Carragher fears fresh Mersey derby Wembley heartache
Published 21:31 13/04/12 By David Maddock
Jamie Carragher has to suppress an involuntary shudder when he recalls his early Wembley experiences.
The pain is still as raw, the despair still as unending, and most of all, the tears still as real as the day when an eight-year-old Carra travelled back from the famous old stadium after watching his beloved team lose to their greatest rivals.
The twist to the story, of course, is that this truly legendary servant of Liverpool, this Anfield great, was a boyhood Everton fanatic who travelled across Europe to watch them play.
Carragher was there when they lost to their Merseyside neighbours in the FA Cup final in 1986, and again thre years later, when the red half of the city emerged triumphant, and his chief memory is of crying most of the way home.
More than 20 years on, the pain is something he never wants to go through again.
"Hopefully, I won't come back crying this time. Everyone knows I was an Evertonian as a kid and I went to those finals, but now the boot is on the other foot," Carragher admitted as he contemplated Saturday's all-Mersey semi-final.
"I went in 1986 and 1989, and like I said I really don't want to go through that emotion and come back crying this time.
"I was the biggest Blue in Bootle. Everton controlled my life and dominated my thoughts. And losing the derby is worse than losing any other game.
"But I think this game is brilliant for the city. It's been a long time and I think it's going to be a great day out for everyone.
"Obviously, the result matters - it's massive for both teams. But in terms of going down there, I know what it's like for everyone - organising where they're going to stay, who they're going down with, the whole build-up.
"I just hope we can put on a great game and also show the country what the two sets of supporters are like and hopefully make it like it was in the Eighties."
It is still hard to imagine one of the greatest players in Liverpool's history being an Evertonian.
Carragher is second in the Reds' all-time record books for appearances behind another legend, Ian Callaghan, and Anfield runs through his veins.
It is little wonder then, that he will go to Wembley determined to enjoy the experience whether he wins or not, or even whether he plays or not, given that, after more than 20 years, he is finally no longer an automatic choice.
There is a sense within Carragher's heart that his time at Anfield may be coming to an end, but he argues that is not the reason he will try to take in every frame of Saturday's experience with an almost photographic eye.
"To be honest, it's not my age. I have always thought like that - you have to approach these big games like there may not be many more," he explained.
"Of course, my age makes it more of a reality but you never know when you are going to play in these games. We went six years without winning a trophy, so that is why I tried to enjoy Cardiff [who Liverpool beat in February's Carling Cup Final].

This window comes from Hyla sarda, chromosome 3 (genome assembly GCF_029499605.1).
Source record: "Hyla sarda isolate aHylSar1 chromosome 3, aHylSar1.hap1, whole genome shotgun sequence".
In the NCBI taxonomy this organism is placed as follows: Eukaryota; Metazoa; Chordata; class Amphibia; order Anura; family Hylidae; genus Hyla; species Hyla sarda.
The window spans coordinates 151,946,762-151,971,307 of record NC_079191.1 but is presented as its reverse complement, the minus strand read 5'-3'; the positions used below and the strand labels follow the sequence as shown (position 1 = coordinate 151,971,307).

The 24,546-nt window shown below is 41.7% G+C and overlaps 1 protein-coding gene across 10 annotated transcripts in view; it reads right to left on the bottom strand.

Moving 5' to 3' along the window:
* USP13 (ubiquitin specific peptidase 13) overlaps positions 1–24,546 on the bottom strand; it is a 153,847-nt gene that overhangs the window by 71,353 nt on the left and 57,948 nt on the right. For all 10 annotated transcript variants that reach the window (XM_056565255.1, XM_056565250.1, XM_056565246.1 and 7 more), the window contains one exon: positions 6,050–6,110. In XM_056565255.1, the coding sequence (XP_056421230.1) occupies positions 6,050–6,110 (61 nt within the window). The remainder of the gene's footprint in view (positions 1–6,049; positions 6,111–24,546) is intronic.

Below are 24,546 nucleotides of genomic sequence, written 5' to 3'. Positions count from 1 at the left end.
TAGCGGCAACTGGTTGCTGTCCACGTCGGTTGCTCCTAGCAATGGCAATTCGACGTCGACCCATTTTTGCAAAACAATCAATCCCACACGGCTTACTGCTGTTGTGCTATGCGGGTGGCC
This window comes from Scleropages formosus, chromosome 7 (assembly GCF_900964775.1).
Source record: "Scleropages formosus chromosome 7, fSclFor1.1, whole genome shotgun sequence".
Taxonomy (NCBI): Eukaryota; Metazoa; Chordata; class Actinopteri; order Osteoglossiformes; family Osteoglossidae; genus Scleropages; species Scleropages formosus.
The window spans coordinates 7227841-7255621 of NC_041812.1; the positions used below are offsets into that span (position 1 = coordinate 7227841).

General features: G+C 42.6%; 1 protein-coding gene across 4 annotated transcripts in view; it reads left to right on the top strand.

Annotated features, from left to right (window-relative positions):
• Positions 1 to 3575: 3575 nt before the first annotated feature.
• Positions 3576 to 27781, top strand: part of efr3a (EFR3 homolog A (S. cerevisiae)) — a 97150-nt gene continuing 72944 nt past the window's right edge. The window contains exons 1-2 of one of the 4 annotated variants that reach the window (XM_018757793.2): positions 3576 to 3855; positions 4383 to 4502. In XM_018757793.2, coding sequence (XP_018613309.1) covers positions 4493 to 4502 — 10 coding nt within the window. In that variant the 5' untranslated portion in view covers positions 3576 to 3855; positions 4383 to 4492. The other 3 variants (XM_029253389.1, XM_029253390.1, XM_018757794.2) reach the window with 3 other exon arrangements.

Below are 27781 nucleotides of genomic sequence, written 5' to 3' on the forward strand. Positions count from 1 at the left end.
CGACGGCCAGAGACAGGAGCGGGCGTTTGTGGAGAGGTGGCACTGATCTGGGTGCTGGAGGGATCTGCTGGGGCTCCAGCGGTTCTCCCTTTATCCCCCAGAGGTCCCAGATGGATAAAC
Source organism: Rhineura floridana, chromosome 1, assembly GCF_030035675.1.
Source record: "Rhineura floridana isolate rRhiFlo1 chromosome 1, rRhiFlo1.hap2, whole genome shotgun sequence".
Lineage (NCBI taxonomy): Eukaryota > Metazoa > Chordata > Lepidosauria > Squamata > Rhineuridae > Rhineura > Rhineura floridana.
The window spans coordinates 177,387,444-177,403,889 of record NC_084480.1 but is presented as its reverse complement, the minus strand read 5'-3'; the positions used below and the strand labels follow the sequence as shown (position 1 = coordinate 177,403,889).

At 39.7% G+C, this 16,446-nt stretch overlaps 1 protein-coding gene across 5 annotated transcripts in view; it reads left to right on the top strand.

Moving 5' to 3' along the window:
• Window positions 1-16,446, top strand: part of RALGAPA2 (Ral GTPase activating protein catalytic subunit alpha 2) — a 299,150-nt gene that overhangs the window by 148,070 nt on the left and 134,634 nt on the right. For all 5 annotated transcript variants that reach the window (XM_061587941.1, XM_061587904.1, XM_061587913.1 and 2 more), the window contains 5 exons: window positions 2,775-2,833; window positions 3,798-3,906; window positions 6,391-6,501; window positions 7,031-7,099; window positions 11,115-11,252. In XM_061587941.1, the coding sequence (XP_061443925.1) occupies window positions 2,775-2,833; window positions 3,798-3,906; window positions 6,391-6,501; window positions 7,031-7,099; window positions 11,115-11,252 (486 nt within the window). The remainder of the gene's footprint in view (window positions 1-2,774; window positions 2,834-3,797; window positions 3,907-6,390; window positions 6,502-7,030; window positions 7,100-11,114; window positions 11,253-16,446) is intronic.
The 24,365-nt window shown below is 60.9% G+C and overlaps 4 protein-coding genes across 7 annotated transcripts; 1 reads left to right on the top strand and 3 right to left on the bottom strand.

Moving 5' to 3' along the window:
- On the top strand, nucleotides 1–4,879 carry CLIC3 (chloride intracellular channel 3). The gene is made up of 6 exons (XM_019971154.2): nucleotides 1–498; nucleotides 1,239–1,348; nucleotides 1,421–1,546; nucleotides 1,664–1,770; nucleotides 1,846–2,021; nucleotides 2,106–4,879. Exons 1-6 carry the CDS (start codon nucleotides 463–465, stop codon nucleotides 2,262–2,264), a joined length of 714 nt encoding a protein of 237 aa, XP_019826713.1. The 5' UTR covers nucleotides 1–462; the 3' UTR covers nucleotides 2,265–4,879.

"I know I have this season and next season left on my contract. This gives me a chance to play in as many big games and win as many medals as I can. You have to enjoy the moments while you can."
Carragher could lose his place in the side this afternoon to the returning Daniel Agger, and even though that will hurt like hell for such a passionate football man, he is surprisingly pragmatic about it.
"I would be disappointed, but that was the case when I was seven years of age and that would be the case next season. I have always had that passion - that makes me the player I am," he insisted.
"I want to play and I will never be able to change. I would be disappointed on Saturday, but I was disappointed before the Cardiff game. We won and I got on [as an 86th minute sub].
"You never know how the game is going to go. I might start, I might not start."
One thing he won't do though, is follow the lead of so many professionals these days, and spit the dummy out if he doesn't get what he wants.
"I would never think about moving on, even if I'm not playing. I am sure I'll be here, though you'll have to ask Kenny," he added.
"It's been a different season for me, but that season was always going to come. I will probably play around 30 games. That's without Europe. There will be Europe next season as well.
"I know I am not first choice but I am there always to try to do my best for liverpool and help the club to do well."
That means suppressing the latest Everton uprising, no matter what he childhood dreams of seeing the side he loved triumph at Wembley.
And with Carragher in the side, Liverpool will have a better chance of overcoming the old enemy.
In his time at Anfield, he has enjoyed an enviable record against the Blues - something he explains wasn't always a given when he was a kid first attached to the club.
"I can remember that before me and Stevie [Gerrard] got in the team, we couldn't beat Everton and we didn't just get beat by Everton we got bullied by them," he explained.
"So that is one thing that has changed over the last 15 years.
"They might beat us on Saturday I don't know but I think the days of Everton bullying Liverpool.
"It was the Dogs of War and things like that. It is always a tough game against Everton, but at that time it was pretty embarrassing for Liverpool supporters getting bullied.
"That is something that has stopped over the last 15 years and hopefully that will continue to be the case after the weekend."